The RPS needs a change in approach

Pharmacy is no longer synonymous with pharmacists. Pharmacy now includes a range of support staff. Pharmacy technicians are qualified team members regulated by the General Pharmaceutical Council (GPhC). The Royal Pharmaceutical Society (RPS) needs to decide whether its remit is to promote pharmacy or pharmacists.

If it represents pharmacy then it makes sense to allow pharmacy technicians and accredited checking technicians to join the RPS, whose current roles are indispensable and whose future roles will be greater. Why are pharmaceutical scientists allowed to be members when they are not regulated by the GPhC and do not have any direct patient-facing healthcare role? This anomaly needs to be addressed urgently.

Also, being feeble in defending and promoting the working conditions and remuneration of pharmacists is wrong. If the RPS does not feel up to tackling these controversial issues head on, then it should be solely a contractor association and not a pharmacist-funded one. This is the number one reason cited by many of my community pharmacist colleagues for not joining the RPS. The RPS must be strong enough to make a stand. If it does not or cannot then it needs to take a long hard look at itself in terms of why it expects pharmacists to fork out £192 per year.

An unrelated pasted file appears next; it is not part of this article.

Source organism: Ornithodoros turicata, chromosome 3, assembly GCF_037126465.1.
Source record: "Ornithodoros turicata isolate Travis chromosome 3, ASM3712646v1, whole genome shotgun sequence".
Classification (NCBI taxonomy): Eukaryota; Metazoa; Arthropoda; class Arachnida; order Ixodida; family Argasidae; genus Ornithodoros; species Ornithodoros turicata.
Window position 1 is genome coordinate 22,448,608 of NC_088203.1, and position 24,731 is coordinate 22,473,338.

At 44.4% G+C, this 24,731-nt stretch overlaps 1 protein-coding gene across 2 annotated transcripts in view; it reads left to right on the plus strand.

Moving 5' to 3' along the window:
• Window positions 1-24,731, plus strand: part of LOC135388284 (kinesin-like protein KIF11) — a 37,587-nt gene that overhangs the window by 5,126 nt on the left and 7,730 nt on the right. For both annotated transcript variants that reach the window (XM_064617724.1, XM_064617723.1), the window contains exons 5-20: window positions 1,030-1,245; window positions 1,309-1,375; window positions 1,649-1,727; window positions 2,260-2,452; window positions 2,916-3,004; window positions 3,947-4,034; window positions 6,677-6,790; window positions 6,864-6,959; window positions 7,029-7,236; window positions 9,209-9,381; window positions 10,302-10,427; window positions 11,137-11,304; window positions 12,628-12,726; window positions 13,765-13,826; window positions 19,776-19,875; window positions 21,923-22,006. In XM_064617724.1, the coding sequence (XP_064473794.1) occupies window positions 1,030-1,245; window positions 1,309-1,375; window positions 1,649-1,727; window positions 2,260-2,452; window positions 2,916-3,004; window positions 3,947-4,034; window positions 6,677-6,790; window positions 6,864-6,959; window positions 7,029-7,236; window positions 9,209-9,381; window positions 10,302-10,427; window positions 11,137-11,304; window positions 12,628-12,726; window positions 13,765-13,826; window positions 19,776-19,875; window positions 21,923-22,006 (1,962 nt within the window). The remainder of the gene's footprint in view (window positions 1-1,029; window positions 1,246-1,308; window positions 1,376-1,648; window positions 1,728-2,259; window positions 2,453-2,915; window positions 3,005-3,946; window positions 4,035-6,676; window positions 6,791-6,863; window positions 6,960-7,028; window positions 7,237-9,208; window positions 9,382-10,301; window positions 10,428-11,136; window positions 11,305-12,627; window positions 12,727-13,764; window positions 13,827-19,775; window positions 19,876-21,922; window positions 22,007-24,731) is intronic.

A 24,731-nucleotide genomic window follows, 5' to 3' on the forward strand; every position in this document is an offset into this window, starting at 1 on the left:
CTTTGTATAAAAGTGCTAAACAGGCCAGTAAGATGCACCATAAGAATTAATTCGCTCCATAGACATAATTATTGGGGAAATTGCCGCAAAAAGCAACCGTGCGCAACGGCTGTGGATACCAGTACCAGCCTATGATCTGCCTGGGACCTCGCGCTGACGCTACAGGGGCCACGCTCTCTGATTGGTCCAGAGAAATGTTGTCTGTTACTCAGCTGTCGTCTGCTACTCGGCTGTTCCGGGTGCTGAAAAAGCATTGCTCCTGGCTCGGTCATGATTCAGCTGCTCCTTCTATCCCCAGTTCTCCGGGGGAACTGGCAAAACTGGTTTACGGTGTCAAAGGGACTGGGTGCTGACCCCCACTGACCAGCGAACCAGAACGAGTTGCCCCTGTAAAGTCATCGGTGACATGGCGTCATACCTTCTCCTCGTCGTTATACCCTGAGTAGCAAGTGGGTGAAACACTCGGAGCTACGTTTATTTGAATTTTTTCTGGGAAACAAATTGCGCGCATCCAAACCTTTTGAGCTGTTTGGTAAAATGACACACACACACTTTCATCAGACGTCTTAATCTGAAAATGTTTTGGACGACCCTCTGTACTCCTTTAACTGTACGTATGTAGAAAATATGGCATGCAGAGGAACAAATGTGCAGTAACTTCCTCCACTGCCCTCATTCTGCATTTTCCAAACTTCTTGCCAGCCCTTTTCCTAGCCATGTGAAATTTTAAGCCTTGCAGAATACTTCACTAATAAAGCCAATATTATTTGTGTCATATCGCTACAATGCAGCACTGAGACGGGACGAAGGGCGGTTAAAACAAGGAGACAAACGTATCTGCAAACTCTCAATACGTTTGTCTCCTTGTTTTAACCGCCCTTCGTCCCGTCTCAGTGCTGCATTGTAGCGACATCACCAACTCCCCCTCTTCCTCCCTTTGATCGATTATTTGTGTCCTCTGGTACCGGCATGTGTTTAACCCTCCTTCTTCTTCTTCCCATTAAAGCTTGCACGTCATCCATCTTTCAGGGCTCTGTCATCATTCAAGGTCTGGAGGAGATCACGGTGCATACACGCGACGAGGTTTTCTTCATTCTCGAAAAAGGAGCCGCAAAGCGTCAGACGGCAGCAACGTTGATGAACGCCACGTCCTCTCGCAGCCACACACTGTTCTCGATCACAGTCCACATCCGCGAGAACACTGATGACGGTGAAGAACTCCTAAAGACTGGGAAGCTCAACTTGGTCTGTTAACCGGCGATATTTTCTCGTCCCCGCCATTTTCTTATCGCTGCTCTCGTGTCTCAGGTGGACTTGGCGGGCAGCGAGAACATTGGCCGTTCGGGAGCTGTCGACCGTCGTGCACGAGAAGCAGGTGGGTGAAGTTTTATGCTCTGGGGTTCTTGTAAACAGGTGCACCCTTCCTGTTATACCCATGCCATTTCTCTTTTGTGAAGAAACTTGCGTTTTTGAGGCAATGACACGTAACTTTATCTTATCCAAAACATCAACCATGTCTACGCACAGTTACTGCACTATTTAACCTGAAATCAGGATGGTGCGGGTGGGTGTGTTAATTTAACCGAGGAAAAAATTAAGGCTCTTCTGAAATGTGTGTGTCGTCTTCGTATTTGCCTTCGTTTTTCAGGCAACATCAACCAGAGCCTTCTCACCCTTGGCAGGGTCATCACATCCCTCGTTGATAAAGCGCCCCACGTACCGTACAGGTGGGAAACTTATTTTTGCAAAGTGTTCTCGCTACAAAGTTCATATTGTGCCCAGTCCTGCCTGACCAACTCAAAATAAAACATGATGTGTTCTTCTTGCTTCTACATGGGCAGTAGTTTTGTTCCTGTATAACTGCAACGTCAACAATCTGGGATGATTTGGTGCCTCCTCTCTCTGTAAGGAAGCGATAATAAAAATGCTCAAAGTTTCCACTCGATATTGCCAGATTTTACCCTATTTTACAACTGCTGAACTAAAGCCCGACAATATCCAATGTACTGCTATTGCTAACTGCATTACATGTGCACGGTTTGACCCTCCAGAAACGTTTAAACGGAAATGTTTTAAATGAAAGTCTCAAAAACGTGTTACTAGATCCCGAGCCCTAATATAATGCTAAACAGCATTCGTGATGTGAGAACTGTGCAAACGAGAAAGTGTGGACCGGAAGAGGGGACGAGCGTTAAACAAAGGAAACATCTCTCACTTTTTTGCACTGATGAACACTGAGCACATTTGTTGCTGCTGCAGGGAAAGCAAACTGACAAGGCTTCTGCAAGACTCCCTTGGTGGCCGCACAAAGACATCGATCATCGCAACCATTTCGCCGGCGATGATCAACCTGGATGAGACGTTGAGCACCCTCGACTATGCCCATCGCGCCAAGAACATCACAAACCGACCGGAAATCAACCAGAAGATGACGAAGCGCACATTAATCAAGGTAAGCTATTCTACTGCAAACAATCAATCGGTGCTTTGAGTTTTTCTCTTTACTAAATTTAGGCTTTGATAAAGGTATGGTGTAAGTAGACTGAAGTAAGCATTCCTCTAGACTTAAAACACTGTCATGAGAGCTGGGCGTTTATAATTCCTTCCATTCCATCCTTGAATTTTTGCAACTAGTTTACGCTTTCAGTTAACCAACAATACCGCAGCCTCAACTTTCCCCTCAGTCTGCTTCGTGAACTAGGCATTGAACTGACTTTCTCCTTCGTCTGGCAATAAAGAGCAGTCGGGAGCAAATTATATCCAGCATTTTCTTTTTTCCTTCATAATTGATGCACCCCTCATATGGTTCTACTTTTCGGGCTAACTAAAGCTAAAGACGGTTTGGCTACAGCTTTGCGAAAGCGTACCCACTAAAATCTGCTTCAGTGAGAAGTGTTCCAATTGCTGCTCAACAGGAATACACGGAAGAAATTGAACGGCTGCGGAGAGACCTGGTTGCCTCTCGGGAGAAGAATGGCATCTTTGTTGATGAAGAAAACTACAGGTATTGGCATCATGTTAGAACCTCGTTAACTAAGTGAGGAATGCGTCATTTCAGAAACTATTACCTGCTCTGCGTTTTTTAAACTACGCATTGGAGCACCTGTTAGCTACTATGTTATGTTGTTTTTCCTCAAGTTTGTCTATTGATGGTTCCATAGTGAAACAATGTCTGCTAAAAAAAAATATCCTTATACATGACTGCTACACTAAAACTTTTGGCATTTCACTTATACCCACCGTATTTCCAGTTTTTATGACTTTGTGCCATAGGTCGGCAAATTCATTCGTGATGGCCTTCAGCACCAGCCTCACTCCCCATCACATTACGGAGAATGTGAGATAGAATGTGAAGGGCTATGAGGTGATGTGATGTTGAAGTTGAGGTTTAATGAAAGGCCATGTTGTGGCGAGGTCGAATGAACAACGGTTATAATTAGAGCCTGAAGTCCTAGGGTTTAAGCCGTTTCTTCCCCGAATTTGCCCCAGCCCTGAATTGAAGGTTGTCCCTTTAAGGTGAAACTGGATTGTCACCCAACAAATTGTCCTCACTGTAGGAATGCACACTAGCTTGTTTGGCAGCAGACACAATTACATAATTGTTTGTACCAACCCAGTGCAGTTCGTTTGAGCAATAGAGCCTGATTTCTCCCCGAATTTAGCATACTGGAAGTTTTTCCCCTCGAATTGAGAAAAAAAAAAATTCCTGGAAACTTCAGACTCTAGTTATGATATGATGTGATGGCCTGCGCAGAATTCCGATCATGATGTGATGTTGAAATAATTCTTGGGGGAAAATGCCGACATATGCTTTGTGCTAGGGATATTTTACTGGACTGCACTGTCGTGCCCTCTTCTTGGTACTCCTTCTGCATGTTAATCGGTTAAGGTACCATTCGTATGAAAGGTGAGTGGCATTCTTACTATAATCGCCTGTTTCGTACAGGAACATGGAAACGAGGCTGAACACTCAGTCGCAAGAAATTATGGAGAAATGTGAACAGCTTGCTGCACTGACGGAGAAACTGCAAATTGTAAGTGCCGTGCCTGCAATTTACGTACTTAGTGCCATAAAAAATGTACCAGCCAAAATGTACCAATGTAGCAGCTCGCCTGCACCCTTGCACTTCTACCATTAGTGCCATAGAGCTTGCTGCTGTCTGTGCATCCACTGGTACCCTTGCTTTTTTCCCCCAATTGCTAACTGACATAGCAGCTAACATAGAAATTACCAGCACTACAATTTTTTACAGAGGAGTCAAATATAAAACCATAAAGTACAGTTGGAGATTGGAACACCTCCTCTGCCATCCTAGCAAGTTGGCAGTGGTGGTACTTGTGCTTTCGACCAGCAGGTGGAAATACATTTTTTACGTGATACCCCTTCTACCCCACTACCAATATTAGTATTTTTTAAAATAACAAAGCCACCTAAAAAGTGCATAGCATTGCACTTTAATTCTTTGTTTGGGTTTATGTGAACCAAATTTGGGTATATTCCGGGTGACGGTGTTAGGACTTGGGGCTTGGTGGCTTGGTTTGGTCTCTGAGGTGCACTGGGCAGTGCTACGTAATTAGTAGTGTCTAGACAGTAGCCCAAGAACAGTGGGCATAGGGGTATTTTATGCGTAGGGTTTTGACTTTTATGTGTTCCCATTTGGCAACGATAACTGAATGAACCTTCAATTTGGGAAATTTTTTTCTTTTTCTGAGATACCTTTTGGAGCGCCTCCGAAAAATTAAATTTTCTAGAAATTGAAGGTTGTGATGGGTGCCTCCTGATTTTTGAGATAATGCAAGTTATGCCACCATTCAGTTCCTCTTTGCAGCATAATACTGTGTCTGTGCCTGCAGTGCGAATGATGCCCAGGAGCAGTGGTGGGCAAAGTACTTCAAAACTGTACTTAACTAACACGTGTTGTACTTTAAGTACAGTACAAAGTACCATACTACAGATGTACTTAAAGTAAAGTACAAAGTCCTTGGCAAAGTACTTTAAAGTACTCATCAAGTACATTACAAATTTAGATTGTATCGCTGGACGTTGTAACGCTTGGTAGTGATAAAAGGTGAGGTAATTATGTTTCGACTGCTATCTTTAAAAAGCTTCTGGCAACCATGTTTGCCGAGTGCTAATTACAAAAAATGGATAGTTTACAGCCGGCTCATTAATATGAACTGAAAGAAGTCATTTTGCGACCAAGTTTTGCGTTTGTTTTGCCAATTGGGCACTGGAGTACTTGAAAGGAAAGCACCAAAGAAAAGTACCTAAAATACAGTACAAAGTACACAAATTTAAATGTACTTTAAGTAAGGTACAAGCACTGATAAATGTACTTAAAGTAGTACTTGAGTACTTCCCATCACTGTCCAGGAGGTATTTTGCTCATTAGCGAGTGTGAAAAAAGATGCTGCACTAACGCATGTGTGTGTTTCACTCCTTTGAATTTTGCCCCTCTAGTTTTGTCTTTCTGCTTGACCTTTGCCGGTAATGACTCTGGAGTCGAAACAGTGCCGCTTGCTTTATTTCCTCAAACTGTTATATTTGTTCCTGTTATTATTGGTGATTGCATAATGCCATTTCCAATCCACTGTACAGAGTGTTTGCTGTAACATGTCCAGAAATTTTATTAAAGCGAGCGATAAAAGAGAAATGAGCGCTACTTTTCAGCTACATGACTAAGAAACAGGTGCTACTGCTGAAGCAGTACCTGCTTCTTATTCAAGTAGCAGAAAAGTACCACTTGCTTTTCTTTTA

I expect future national pharmacy board members to advocate vigorously for a change in approach by the RPS reflecting one of the above positions.

Samir Vohra

Election candidate

English Pharmacy Board

Royal Pharmaceutical Society

Last updated
The Pharmaceutical Journal, PJ, 25 April 2015, Vol 294, No 7859;294(7859):DOI:10.1211/PJ.2015.20068388

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